Last Friday, the New Jersey Departments of Labor and Workforce Development (LWD) and Human Services hosted a day-long conference to highlight and explore national best practices and strategies for employment and training activities related to the WorkFirst New Jersey Program. The forum was hosted by the John J. Heldrich Center for Workforce Development at Rutgers University, a contracted research partner with LWD.
A wide range of national and state experts, public policymakers, and other stakeholders gathered at the Heldrich Hotel in New Brunswick to share their experiences, perspectives, ideas, and suggestions on current and prospective innovative policies within the WorkFirst NJ program.
“By working collaboratively, thinking creatively, and challenging the status quo, I firmly believe New Jersey is incredibly equipped to meet the challenges of promoting career opportunities for our WorkFirst New Jersey population and building a strong, competitive workforce in our state,” said Labor Commissioner Aaron R. Fichtner, Ph.D.
WorkFirst is the state’s welfare-to-work program, emphasizing employment as an important step toward becoming self-sufficient. The goal is to provide life-lasting tools that help people through job training, education, and work activities. Both LWD and DHS play key roles in serving the WorkFirst NJ population. DHS administers the benefits assistance elements, and LWD runs the employment and training programs.
“There is such immense value to this ‘meeting of the minds’ because it affirms that our collective efforts in promoting employment and training activities is working and that to remain successful we need to continue studying and learning new approaches and techniques that maximize benefits to clients,” said DHS acting Commissioner Elizabeth Connolly.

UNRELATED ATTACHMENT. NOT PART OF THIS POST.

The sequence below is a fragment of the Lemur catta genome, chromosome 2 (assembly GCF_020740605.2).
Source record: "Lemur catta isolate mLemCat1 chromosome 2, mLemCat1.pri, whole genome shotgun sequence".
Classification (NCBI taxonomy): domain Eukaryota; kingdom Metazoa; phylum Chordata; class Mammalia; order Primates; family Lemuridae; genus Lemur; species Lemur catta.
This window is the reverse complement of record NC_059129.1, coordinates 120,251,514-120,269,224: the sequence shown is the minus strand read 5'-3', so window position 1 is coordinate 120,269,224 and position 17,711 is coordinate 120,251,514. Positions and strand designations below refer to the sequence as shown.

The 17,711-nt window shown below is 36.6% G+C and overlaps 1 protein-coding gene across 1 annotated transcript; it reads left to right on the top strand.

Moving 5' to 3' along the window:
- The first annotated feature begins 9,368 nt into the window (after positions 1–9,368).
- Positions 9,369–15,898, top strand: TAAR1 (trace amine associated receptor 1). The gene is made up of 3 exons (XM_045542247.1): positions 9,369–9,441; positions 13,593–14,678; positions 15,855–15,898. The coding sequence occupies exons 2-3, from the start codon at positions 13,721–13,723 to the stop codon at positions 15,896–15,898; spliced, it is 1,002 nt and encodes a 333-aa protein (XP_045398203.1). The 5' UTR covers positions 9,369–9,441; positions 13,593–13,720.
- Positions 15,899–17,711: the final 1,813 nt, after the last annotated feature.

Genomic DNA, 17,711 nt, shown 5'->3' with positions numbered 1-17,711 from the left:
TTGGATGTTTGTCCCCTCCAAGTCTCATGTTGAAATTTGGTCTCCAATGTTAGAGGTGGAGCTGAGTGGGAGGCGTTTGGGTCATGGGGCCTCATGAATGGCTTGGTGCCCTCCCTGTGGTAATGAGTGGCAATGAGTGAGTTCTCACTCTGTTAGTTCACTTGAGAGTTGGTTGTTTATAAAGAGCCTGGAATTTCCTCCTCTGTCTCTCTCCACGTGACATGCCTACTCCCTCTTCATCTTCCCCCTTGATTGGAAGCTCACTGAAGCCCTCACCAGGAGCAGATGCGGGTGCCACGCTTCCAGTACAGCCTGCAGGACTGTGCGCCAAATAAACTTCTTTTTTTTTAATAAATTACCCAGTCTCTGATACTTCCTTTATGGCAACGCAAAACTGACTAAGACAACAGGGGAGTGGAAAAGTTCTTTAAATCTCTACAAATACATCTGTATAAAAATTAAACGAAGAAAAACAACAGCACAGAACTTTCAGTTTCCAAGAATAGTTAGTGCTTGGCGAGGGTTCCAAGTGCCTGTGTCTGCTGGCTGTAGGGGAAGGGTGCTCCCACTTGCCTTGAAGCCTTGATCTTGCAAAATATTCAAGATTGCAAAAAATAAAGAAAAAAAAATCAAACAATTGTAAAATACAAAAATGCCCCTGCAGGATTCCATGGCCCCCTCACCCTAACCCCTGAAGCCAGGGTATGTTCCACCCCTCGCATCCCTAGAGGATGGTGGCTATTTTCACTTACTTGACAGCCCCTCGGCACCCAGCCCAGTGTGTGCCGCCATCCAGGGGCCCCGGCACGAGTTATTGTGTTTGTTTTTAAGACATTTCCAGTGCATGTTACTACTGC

The state-funded research effort began in June. The project is part of LWD’s ongoing commitment to implement best practices and innovative approaches. Among those innovative approaches, LWD’s Career Connections, a statewide network of high schools, colleges, community organizations, and libraries, that provides jobseekers with reliable, high-quality information to find employment.
“If we are to meet the challenge of truly bolstering long-term self-sufficiency for program participants, we must commit to using innovative and forward-thinking strategies. We must be willing to experiment with creative approaches, such as building career pathways, promoting industry-valued credentials and degrees, using two-generation strategies to poverty reduction, and contextualizing basic skills and occupational training,” added Commissioner Fichtner.
Recommendations will be outlined in a report at the conclusion of the research period in December.Related Articles: